Tuesday, December 30, 2014

"How I Live Now" by Meg Rosoff

For some reason, during my purge of all my YA books, this was one of the few I chose to hold on to. Something about it was different from your mainstream books- the way it was written, the context of the plot, and the plot itself. In some ways, this is much better than The Hunger Games, because it's so much more real- I can see this happening.

This is a book I'm surprised I even picked up- the style it is written in isn't exactly my type. There are loads of run-on sentences, paragraphs that are only one sentence long due to that reason, random mid sentence capitalization of separate thoughts, and the girl who narrates it has problems with her weight- as in, she doesn't eat enough (not quite anorexia, but getting there). Somehow, the style grew on me, and made the book more raw and real-feeling than many other of the books I've read dealing with war.

The Plot (As Seen on Goodreads):
'“Every war has turning points and every person too.”
'Fifteen-year-old Daisy is sent from Manhattan to England to visit her aunt and cousins she’s never met: three boys near her age, and their little sister. Her aunt goes away on business soon after Daisy arrives. The next day bombs go off as London is attacked and occupied by an unnamed enemy.
'As power fails, and systems fail, the farm becomes more isolated. Despite the war, it’s a kind of Eden, with no adults in charge and no rules, a place where Daisy’s uncanny bond with her cousins grows into something rare and extraordinary. But the war is everywhere, and Daisy and her cousins must lead each other into a world that is unknown in the scariest, most elemental way.'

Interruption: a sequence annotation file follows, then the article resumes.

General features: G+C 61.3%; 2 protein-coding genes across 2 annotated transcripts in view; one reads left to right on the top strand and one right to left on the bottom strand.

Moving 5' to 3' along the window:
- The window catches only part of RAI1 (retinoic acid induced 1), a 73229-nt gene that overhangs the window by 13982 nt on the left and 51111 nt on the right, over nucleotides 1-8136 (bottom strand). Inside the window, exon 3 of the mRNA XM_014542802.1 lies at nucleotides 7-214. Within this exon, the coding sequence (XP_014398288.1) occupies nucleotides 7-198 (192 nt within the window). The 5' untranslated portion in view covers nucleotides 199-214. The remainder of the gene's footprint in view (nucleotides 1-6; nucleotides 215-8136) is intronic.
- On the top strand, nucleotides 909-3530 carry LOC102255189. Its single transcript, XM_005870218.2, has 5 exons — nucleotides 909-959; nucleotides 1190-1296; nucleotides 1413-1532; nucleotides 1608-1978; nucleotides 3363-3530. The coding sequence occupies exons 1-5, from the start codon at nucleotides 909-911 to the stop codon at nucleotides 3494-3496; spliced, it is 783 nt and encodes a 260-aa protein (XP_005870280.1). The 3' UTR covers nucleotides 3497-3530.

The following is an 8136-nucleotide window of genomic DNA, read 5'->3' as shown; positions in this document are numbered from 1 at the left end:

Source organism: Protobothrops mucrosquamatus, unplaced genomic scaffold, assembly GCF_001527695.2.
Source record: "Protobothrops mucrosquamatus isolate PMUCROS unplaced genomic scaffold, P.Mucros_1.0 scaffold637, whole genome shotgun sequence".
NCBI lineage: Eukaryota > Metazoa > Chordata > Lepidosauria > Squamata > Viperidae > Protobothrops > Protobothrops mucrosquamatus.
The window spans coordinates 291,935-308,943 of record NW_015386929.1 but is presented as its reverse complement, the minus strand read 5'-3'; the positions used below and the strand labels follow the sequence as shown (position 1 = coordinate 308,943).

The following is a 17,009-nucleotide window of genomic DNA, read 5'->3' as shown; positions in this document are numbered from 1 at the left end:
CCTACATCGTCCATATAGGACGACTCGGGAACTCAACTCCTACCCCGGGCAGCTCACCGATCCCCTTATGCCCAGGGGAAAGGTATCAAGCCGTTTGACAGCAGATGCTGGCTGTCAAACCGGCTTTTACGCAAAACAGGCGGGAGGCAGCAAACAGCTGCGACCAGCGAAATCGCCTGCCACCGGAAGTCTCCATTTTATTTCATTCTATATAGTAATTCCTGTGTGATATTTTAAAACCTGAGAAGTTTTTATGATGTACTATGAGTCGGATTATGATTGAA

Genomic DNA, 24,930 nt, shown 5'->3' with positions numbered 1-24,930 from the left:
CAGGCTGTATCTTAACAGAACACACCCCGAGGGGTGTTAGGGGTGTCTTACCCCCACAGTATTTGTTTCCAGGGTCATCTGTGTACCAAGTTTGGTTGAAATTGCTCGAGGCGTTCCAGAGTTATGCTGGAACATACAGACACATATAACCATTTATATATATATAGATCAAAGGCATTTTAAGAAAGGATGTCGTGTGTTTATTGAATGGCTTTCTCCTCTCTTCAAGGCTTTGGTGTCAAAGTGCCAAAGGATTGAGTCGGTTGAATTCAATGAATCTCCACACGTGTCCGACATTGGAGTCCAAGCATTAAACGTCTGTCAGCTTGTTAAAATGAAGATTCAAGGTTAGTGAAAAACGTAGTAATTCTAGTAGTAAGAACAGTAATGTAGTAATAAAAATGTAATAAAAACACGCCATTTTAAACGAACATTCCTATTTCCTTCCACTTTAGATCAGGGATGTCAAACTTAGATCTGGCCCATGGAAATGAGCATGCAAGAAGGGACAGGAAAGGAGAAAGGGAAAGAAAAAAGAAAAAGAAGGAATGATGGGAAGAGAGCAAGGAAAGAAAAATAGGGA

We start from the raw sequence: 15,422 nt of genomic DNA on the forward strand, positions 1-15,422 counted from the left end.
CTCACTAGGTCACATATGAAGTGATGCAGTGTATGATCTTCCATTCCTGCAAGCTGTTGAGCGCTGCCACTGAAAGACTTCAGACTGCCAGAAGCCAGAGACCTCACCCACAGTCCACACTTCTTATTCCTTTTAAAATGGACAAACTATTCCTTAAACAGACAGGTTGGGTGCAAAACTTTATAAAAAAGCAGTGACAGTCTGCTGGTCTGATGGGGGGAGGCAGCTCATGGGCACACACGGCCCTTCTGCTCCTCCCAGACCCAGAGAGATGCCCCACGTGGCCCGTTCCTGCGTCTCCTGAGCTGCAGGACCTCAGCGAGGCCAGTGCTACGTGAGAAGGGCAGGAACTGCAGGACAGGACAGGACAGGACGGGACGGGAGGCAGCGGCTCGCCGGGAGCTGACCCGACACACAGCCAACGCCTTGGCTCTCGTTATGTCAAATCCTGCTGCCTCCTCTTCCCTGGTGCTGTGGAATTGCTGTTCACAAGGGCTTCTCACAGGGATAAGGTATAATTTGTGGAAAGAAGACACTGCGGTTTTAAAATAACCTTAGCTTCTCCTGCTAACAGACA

I should also mention this book has incest- but it isn't as terrible as I felt the incest in City of Bones was. Daisy is Edmond's cousin, and they didn't even know each other until she was sent to England. In a way, this book provided the perfect recipe for this type of plot- because the teens were away in the countryside with no adults, it's feasible that might happen.

This is a book about the willpower to survive more than anything- at the end of the book, you get a glimpse of how some of the characters changed from who they were before the occupation. Even though they may have survived, they didn't survive intact. In a way, the lesson you take away from this book is summarized in my favorite quote:

"If you haven't been in a war and are wondering how long it takes to get used to losing everything you think you need or love, I can tell you the answer is No time at all."

            ~How I Live Now by Meg Rosoff, page 111

How I Live Now takes a hard look at the consequences and horrors of war, while somehow entertaining you with the snarky teenaged heroine who grows through her experience. It is heartbreaking, but much more real due to its grimness. If you want to have your heart shredded to mincemeat with no promise of a happily-ever-after and don't mind thinking about how bad things could really be, How I Live Now might be the book for you.

Rating: 3.5 of 5 Stars for a great, if heartrending book about survival.

Content: Ages 16+ for graphic scenes of war, cousinly incest, tobacco use, and mentions of teen sex.

Page Count: 194 pages in my paperback edition.


  1. Any book that can go head to head with The Hunger Games is a book I am interested in! Incest is such a creepy thing to read. So hard.

    1. I think 'How I Live Now' really gets to the nitty gritty of war, whereas Mockingjay and the rest of the Hunger Games trilogy focuses more on how awesome Katniss is (with a bow, and as a symbol of rebellion). Daisy is more a survivor than a fighter, and represents your average teen girl of this day and age better. Incest definitely creeps me out too, but compared with my experience of reading City of Bones, this one was a cakewalk.
      Thanks for stopping by and commenting, Becca!
      ~ Litha Nelle


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